Our Lady of Guadalupe (on silk)

Juan Bernabé Palomino (1692–1777).
[etra]to de S [an]ta María Virgen de Guadalupe
Engraving on silk.
Madrid: Juan Bernabé Palomino, 1740. (BRB1310)

The exhibited engraving on silk depicts the Virgin of Guadalupe, who in Catholic belief appeared to the peasant Juan Diego in Mexico in 1531. Produced by the Spanish Royal engraver in Madrid, the print shows the traditional image of the Virgin Mary in prayer, standing upon a crescent moon, clothed in the rays of the sun, lifted into the heavens by an angel. Four subsidiary scenes depict Juan Diego’s three visions of the Virgin and the appearance of both the iconic image of the Virgin and out-of-season roses upon his cloak, the miracles that finally convinced Bishop Juan de Zumárraga to build the first shrine in her honor.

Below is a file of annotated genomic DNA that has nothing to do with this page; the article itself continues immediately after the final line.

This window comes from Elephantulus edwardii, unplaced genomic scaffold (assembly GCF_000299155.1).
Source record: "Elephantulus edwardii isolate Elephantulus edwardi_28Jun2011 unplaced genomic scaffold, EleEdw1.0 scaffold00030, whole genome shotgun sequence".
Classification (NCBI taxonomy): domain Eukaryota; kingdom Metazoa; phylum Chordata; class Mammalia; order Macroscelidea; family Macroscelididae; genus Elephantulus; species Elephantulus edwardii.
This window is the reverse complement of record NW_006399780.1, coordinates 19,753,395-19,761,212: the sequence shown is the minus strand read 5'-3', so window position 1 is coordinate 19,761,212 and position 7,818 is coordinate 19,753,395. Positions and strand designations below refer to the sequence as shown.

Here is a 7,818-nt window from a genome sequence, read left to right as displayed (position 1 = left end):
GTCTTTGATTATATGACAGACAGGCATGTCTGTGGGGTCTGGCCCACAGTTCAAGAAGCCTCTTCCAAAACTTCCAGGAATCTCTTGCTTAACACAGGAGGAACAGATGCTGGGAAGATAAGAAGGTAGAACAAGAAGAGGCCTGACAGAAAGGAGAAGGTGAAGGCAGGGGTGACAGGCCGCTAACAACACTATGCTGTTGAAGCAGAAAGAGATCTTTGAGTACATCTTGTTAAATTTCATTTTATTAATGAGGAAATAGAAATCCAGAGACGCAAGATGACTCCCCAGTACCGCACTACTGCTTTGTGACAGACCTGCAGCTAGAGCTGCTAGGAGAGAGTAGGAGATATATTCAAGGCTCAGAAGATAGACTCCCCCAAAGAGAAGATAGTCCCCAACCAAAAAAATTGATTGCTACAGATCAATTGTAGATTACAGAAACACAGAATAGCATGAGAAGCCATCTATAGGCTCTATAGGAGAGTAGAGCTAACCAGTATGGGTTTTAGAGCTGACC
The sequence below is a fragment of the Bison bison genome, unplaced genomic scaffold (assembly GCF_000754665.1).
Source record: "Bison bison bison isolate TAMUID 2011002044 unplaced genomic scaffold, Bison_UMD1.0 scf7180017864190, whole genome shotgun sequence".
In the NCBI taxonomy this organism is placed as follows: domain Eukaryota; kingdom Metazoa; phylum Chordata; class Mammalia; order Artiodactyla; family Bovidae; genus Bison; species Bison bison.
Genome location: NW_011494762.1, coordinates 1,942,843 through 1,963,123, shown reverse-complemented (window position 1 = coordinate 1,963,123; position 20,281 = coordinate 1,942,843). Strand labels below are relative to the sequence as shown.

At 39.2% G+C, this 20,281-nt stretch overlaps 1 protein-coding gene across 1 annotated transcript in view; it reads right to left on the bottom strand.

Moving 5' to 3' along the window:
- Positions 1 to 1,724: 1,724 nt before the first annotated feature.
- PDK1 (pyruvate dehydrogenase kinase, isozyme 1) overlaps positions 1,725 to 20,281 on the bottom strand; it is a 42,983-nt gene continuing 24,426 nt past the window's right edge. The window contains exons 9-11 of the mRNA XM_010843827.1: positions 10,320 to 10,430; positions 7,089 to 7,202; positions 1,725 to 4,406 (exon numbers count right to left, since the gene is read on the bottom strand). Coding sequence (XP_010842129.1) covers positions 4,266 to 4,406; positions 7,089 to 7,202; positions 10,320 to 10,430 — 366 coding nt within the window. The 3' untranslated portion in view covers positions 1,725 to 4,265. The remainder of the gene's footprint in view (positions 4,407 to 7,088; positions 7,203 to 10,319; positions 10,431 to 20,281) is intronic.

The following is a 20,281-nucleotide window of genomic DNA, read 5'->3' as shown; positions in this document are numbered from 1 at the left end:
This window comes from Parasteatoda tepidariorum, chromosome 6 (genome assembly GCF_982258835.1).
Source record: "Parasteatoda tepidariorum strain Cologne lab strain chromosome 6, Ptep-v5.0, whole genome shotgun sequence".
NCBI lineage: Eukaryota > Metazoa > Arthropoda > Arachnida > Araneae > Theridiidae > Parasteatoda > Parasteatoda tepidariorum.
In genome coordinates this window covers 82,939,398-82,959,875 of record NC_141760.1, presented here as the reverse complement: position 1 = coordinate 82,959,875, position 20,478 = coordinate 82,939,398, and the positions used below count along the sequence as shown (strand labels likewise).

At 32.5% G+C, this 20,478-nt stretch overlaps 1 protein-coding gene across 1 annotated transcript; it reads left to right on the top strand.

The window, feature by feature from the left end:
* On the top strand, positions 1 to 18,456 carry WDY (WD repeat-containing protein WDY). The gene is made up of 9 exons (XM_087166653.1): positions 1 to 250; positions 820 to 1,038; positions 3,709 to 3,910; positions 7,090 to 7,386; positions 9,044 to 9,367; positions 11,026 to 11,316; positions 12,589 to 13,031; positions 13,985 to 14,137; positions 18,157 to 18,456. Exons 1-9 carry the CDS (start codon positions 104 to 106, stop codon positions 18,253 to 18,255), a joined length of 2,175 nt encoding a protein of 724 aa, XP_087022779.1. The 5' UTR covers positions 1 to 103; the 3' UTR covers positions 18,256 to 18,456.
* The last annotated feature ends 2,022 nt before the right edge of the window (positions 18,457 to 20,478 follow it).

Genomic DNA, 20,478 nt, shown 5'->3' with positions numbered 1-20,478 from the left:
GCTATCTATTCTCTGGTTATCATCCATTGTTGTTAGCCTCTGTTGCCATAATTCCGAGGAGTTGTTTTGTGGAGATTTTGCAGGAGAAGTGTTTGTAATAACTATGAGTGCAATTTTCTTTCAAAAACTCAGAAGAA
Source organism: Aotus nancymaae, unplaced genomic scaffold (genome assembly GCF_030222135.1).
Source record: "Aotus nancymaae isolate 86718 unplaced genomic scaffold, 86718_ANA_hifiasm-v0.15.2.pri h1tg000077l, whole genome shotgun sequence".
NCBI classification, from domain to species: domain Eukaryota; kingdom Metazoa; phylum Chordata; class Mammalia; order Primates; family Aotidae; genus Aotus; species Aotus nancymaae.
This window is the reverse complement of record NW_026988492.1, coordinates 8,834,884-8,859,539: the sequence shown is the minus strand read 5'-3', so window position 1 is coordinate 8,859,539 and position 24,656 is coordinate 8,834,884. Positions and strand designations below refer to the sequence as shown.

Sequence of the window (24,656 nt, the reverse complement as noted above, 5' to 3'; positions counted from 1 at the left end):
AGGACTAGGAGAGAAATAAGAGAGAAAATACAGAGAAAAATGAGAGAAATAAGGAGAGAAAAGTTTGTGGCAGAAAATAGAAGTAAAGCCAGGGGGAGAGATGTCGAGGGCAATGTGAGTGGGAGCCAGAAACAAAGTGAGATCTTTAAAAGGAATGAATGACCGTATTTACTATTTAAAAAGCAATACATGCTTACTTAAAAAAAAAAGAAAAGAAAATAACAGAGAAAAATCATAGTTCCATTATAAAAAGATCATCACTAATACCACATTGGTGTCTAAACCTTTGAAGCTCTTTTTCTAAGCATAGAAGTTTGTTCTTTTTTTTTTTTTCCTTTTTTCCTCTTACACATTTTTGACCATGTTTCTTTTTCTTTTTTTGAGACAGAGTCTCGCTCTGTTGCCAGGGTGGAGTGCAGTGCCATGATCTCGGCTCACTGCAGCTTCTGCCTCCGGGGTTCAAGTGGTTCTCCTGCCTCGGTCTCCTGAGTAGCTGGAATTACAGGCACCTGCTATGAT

Engraved on silk, this luxurious but fragile devotional image served as a memento of a more recent miracle: in 1736 and early 1737, when an outbreak of typhoid fever killed nearly two hundred thousand Mexicans, many believed that the Virgin of Guadalupe was responsible for ending the epidemic. On April 27, 1737, a date commemorated on the engraving, the Virgin of Guadalupe was officially adopted as Mexico’s patron saint.

Eighteenth-Century Broadsides
Our Lady of Guadalupe (on silk)